THIS week a relieved mother — whose 14-month-old son mercifully suffered only minor injuries when run over by a reversing car — called for all new cars to be fitted with reversing cameras. That’s entirely understandable and sensible. Carsguide is in accord.
Some models as cheap as $24,000 are fitted with these lifesaving devices. Other vehicles in the same showroom with a similar sticker price are not. Yet others valued at four times this sum require you to tick the optional extras box.
At best this is inconsistent; at worst it’s cynical and iniquitous.
It’s a fact of life that the sight lines of contemporary cars are diminishing in all directions, not least towards the rear. The reason is not enigmatic. Design is essentially a process of compromise and all-round vision is the victim of the necessity for vehicles to punch through the air with the least resistance — the lower the drag coefficient, the lower the fuel consumption.
It can be argued the cheapest cars — at least in their current generations — might be exempted from such rules.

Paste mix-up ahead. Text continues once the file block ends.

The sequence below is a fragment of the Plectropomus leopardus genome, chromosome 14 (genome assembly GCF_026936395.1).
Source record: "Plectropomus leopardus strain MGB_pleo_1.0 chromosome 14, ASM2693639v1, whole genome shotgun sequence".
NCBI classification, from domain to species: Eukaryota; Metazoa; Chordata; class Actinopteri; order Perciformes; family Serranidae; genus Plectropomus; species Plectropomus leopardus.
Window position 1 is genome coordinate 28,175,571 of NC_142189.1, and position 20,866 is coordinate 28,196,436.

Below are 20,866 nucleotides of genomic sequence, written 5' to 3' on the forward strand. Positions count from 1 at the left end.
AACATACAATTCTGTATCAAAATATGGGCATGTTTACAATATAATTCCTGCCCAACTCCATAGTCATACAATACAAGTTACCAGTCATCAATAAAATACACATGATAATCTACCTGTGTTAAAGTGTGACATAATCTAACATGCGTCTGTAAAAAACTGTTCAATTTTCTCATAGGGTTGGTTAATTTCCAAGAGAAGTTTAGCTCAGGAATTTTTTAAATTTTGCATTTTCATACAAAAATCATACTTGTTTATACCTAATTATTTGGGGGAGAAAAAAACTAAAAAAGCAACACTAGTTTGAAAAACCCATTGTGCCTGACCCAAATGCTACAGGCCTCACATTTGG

However, there is every reason for reversing cameras to be as compulsory as seat belts, anti-lock brakes and stability control to achieve the maximum safety rating.
Surely this is a point on which all without an ulterior motive for the status quo can be agreed.
So it’s fairly terrifying to hear a media expert remark that reversing cameras are “ineffective if the driver is not actually looking at the screen”.
Um, OK. Nor are belts effective if they’re not buckled nor indicators if they’re not activated. But they’re kind of necessary, right?
Or maybe not, according to the same individual. He cites an ill-attested study to the effect that “some researchers consulted for the paper suggested the fitment of cameras could create complacency with drivers”. There was more, but I cannot bring myself to perpetuate it.
Suffice that it’s the sort of quasi-Darwinian reasoning we used to hear from the NSW Centre of Road Safety (an outfit named without irony), whose policy it was to oppose training young people to drive on the grounds that this would make them “over confident”. Just give ’em a licence for life and nature will take its course. This is plainly deranged.
Coming new-generation models in which reversing cameras are not offered as an affordable option at the very least are no longer eligible for Carsguide Car of the Year.
Safety focus: This Hyundai displays the reversing camera image in the rear-view mirror